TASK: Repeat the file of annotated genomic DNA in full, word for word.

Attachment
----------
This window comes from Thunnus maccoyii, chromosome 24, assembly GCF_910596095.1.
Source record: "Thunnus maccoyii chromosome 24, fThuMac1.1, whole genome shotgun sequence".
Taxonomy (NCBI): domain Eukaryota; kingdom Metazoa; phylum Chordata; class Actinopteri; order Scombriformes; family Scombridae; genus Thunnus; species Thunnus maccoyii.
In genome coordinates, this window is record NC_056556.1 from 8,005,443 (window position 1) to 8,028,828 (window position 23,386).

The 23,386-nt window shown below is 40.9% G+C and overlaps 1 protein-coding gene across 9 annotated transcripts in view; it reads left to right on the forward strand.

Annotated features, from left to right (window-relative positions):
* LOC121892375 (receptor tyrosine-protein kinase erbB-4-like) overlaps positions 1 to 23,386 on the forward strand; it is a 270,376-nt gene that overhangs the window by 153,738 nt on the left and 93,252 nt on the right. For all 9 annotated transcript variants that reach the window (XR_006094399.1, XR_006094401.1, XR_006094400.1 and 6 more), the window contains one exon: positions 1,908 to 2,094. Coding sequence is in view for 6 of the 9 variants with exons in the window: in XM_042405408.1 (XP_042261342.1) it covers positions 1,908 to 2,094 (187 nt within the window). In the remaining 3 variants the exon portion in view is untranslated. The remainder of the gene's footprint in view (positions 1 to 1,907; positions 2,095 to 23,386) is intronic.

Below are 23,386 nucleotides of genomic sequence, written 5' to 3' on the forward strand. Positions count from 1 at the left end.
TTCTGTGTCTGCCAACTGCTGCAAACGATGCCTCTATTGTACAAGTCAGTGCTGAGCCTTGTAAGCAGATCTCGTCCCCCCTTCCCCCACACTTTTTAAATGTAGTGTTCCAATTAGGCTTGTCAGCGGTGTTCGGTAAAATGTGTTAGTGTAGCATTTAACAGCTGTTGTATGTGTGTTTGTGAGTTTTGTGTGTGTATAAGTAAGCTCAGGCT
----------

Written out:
This window comes from Thunnus maccoyii, chromosome 24, assembly GCF_910596095.1.
Source record: "Thunnus maccoyii chromosome 24, fThuMac1.1, whole genome shotgun sequence".
Taxonomy (NCBI): domain Eukaryota; kingdom Metazoa; phylum Chordata; class Actinopteri; order Scombriformes; family Scombridae; genus Thunnus; species Thunnus maccoyii.
In genome coordinates, this window is record NC_056556.1 from 8,005,443 (window position 1) to 8,028,828 (window position 23,386).

The 23,386-nt window shown below is 40.9% G+C and overlaps 1 protein-coding gene across 9 annotated transcripts in view; it reads left to right on the forward strand.

Annotated features, from left to right (window-relative positions):
* LOC121892375 (receptor tyrosine-protein kinase erbB-4-like) overlaps positions 1 to 23,386 on the forward strand; it is a 270,376-nt gene that overhangs the window by 153,738 nt on the left and 93,252 nt on the right. For all 9 annotated transcript variants that reach the window (XR_006094399.1, XR_006094401.1, XR_006094400.1 and 6 more), the window contains one exon: positions 1,908 to 2,094. Coding sequence is in view for 6 of the 9 variants with exons in the window: in XM_042405408.1 (XP_042261342.1) it covers positions 1,908 to 2,094 (187 nt within the window). In the remaining 3 variants the exon portion in view is untranslated. The remainder of the gene's footprint in view (positions 1 to 1,907; positions 2,095 to 23,386) is intronic.

Below are 23,386 nucleotides of genomic sequence, written 5' to 3' on the forward strand. Positions count from 1 at the left end.
TTCTGTGTCTGCCAACTGCTGCAAACGATGCCTCTATTGTACAAGTCAGTGCTGAGCCTTGTAAGCAGATCTCGTCCCCCCTTCCCCCACACTTTTTAAATGTAGTGTTCCAATTAGGCTTGTCAGCGGTGTTCGGTAAAATGTGTTAGTGTAGCATTTAACAGCTGTTGTATGTGTGTTTGTGAGTTTTGTGTGTGTATAAGTAAGCTCAGGCT